A friend and I were talking about the Old Testament on the weekend, lamenting catholic ignorance of even the basics of Scriptural knowledge such as what books there were in it.
The current Pope has repeatedly emphasized the importance of Scripture for Catholics - just as ignorance of tradition has weakened the Church today, so too ignorance of Scripture, which is, as St Jerome famously said, ignorance of Christ.
Why are catholics ignorant of the Old Testament?
Catholic ignorance results, we agreed, in part because the (EF) Mass uses very few readings from it. The Office of course is very different, really assuming and requiring that knowledge, given that most of it comes from the Old Testament (in the form of the psalms) but unlike medieval catholics, few today are consistently exposed to the Office on a regular basis.
And, it might be noted, priests rarely link the Gospel readings with the Old Testament in their homilies, whether in the form of the Propers or other supporting texts. Yet such linkages are one of the basic principles of Catholic Bible interpretation: the New Testament is hidden in the Old, and the Old is made manifest in the New, shedding light on it and explaining it. The commentaries of the Church Father's are steeped in such linkages, but they almost invariably assume more knowledge than the modern catholic typically has, so simply reading the commentaries themselves from Matins or whatever is not normally enough to convey the depth of what is being said.
History or instructive stories?
One of the other reasons though that I think modern catholics tend to baulk at the Old Testament, though, is its tales of fabulous and miraculous events, and the morals drawn from them. Even amongst orthodox catholics, a kind of double-standard has developed: we accept the miracles of the New Testament because we believe that Jesus is God. But somehow we feel differently about stories of ordinary people performing the same such wonders in an earlier era (or for that matter in our own).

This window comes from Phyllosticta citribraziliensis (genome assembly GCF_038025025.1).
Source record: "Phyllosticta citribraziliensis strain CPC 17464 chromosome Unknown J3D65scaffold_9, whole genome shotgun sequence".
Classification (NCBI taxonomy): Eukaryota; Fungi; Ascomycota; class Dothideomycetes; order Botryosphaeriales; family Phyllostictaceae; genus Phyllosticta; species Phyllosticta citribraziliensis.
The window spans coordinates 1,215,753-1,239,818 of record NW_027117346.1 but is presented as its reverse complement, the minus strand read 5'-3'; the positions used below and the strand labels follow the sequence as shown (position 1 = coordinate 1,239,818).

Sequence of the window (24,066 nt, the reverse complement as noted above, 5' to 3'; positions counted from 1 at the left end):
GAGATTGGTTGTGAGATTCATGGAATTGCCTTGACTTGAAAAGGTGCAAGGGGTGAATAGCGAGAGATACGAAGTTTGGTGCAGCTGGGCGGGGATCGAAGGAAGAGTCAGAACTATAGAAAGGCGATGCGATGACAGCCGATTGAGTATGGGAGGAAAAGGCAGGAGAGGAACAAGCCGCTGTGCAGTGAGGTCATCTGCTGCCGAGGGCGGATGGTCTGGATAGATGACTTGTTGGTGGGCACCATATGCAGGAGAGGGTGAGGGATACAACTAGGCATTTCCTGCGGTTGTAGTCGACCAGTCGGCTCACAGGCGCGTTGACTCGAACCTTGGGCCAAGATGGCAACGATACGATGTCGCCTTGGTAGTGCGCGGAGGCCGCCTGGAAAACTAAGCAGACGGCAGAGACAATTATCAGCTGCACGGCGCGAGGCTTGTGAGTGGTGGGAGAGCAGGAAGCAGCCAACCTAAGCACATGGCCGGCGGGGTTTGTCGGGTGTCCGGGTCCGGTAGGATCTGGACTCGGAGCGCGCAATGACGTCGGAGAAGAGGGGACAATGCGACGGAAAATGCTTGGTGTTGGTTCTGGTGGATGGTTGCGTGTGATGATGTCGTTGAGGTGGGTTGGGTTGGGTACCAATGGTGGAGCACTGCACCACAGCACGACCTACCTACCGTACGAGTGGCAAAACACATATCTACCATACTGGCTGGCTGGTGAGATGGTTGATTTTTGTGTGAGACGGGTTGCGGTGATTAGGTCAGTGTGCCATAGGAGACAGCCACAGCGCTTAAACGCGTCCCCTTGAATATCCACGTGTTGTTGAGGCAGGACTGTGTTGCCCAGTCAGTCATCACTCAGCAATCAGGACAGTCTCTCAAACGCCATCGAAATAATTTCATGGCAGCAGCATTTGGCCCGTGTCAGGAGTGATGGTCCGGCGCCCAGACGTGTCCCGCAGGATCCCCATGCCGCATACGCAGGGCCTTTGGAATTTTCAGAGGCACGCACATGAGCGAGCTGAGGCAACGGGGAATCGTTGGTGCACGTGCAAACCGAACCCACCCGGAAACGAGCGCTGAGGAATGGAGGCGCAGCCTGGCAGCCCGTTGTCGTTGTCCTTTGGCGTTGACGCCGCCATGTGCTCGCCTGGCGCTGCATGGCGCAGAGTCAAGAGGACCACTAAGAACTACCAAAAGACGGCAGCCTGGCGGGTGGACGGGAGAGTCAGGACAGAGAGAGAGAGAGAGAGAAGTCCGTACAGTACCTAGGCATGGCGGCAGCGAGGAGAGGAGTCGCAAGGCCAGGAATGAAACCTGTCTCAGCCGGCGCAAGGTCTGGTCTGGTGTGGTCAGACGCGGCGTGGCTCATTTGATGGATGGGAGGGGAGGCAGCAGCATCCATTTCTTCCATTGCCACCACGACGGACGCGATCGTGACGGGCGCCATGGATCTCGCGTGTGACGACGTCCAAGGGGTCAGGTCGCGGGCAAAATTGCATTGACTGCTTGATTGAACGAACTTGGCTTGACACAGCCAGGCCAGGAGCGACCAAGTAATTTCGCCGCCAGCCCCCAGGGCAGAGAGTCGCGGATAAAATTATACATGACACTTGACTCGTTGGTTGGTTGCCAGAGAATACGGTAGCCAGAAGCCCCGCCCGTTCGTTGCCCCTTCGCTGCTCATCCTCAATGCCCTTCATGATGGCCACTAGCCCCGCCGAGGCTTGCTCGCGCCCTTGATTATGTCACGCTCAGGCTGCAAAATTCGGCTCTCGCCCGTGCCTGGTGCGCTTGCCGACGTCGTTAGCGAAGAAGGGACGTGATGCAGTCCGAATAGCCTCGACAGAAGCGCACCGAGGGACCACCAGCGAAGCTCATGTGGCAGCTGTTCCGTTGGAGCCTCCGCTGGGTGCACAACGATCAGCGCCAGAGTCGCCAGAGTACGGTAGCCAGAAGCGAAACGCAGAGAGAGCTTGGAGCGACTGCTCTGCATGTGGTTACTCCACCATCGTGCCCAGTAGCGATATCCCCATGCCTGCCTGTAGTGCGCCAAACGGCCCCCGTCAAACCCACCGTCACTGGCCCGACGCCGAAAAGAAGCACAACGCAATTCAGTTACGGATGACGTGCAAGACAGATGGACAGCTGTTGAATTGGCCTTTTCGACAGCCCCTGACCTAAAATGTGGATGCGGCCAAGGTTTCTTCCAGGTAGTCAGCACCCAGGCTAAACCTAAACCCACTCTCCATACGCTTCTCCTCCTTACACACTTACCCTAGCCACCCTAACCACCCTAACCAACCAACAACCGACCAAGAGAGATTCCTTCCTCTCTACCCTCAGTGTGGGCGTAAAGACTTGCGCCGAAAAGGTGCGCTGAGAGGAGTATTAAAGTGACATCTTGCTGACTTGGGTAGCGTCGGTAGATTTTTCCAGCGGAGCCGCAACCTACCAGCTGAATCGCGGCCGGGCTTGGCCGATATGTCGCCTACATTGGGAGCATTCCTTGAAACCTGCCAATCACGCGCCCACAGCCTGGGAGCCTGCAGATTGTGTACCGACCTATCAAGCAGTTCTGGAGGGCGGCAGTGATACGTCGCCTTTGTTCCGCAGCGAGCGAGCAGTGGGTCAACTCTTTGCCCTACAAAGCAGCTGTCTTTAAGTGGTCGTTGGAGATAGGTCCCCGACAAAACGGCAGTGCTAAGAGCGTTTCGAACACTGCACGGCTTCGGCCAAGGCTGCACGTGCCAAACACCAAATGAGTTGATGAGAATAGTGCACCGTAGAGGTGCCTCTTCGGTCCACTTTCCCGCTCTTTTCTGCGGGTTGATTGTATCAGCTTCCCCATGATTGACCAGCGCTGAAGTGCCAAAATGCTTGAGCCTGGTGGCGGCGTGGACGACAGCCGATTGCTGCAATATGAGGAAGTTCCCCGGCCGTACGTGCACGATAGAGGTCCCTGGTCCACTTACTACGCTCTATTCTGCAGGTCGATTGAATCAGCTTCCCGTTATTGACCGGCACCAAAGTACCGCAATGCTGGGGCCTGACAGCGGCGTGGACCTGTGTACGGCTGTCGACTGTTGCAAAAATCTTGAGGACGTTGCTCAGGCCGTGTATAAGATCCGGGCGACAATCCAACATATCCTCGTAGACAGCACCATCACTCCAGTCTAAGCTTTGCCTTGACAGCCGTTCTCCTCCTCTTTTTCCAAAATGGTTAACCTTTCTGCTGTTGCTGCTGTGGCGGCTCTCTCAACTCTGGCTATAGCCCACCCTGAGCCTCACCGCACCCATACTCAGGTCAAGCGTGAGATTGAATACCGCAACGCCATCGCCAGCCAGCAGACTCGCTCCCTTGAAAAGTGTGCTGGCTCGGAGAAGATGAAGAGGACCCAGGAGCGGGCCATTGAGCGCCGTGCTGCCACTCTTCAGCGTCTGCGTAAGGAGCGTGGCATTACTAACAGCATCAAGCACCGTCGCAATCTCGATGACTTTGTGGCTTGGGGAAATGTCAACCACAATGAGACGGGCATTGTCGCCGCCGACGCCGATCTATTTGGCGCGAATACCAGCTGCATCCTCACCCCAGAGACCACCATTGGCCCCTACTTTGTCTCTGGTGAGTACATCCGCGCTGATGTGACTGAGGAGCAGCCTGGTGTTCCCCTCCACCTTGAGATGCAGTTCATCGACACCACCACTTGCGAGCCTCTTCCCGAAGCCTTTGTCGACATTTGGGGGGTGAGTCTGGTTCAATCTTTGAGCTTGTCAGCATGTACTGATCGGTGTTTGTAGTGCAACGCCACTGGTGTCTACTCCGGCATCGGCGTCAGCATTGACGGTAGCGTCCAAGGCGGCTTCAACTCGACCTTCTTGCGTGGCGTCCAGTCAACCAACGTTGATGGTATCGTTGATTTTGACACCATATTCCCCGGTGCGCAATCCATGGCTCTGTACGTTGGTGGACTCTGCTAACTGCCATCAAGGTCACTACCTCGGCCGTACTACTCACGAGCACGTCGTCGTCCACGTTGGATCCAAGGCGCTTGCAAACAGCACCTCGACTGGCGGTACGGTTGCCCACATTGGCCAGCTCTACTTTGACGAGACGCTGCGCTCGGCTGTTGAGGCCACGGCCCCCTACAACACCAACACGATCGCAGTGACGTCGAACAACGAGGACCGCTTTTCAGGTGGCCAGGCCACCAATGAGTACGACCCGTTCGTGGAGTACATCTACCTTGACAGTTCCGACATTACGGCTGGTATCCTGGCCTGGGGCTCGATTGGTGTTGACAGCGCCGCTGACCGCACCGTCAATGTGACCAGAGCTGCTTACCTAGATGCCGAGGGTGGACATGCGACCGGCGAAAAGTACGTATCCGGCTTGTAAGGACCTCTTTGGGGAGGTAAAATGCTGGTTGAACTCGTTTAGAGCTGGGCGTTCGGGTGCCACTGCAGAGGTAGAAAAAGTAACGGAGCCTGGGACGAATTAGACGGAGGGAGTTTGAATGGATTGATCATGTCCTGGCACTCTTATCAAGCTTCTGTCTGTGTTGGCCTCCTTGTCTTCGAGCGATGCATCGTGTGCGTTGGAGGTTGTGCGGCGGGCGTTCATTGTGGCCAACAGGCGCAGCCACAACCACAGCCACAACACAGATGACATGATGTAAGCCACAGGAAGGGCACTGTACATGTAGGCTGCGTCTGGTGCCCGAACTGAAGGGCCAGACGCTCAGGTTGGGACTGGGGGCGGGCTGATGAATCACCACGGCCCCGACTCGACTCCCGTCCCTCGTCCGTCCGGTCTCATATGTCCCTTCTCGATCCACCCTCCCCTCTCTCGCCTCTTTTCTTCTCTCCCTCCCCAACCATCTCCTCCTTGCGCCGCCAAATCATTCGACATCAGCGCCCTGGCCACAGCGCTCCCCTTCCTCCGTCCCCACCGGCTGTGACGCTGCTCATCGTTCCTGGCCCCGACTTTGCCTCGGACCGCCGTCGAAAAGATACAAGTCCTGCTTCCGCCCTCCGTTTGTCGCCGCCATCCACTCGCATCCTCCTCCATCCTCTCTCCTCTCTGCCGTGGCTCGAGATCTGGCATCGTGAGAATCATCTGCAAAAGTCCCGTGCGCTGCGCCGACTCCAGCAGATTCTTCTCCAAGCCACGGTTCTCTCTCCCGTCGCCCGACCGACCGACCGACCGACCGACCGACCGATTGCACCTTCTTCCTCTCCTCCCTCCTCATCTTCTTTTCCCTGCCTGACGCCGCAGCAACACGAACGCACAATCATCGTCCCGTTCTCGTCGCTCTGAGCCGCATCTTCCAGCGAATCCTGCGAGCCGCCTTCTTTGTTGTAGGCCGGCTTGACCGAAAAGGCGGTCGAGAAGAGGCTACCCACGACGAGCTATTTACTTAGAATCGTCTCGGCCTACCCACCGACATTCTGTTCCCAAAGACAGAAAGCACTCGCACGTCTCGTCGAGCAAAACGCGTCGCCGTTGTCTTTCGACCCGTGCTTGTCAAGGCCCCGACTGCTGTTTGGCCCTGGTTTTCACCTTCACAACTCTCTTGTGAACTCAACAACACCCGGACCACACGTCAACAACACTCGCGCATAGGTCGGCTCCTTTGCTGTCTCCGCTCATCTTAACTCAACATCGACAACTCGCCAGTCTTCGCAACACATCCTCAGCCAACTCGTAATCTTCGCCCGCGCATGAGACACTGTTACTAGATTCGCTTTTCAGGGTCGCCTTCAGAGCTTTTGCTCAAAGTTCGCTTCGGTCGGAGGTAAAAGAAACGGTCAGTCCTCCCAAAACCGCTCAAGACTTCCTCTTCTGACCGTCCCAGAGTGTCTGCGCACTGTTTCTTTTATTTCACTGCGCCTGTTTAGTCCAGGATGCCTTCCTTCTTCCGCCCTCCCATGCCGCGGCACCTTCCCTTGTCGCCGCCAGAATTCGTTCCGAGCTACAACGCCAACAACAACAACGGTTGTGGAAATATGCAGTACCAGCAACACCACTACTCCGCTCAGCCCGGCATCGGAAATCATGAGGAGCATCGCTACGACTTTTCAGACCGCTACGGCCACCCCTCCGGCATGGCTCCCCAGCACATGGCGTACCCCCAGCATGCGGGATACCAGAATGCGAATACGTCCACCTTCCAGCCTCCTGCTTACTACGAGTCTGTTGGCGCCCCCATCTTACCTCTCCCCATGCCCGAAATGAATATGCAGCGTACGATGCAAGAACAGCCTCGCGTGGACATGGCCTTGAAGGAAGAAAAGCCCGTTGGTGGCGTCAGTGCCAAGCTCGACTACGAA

Far easier, for example, to believe that the writing on the wall at Belshazzar's feast is symbolic rather than real, an instructive tale of a king that never in fact existed historically. So it was fascinating to read recently of real archaeological evidence to support the existence of a leader historians had long decried as a fabrication.
Similarly, there is a vast industry that argues that the drying up of the Red Sea may have been a real event associated with an earthquake, but has been conflated later with the later (or earlier) story of the escape of the Hebrews from Egypt.
And we certainly can't be expected, of course, to take the six days of creation in Genesis too literally.
I may be verballing him a bit, since only the last was his example, but my friend gave me pause when he said, suggesting that if he were running a seminar series on the Old Testament, he would just avoid the whole question of the historicity of the Old Testament rather than getting into the endless debates involved. His view was that it is its catechetical significance that catholics needed to know about, not whether events happened when and where the Bible said they did.
I had to say I didn't agree - and I'm not sure that catholics are really free to hold such a view.
The Church's approach to interpreting Scripture
Not every word in the Old Testament needs to be taken literally of course. We do need to pay attention to literary genre and conventions, and some stories clearly are intended more for instruction than to be taken literally. Others, such as the Creation story, perhaps symbolically attempt to convey real events (I'm personally quite keen on St Augustine's line, for example, that the 'days' of creation can't mean twenty four hours since the first couple of 'days' happened before the sun was even in place, although my friend didn't find that a very compelling argument).
On the other hand, traditionalists, the much maligned Pontifical Bible Commission (in its earlier, magisterial form), and a string of Popes have consistently sought to resist those who have attempted to assert a purely spiritual interpretation of Scripture. And I'm firmly in this camp! But I'm curious as to where others stand, and whether I've understood the argument about avoiding historicity correctly...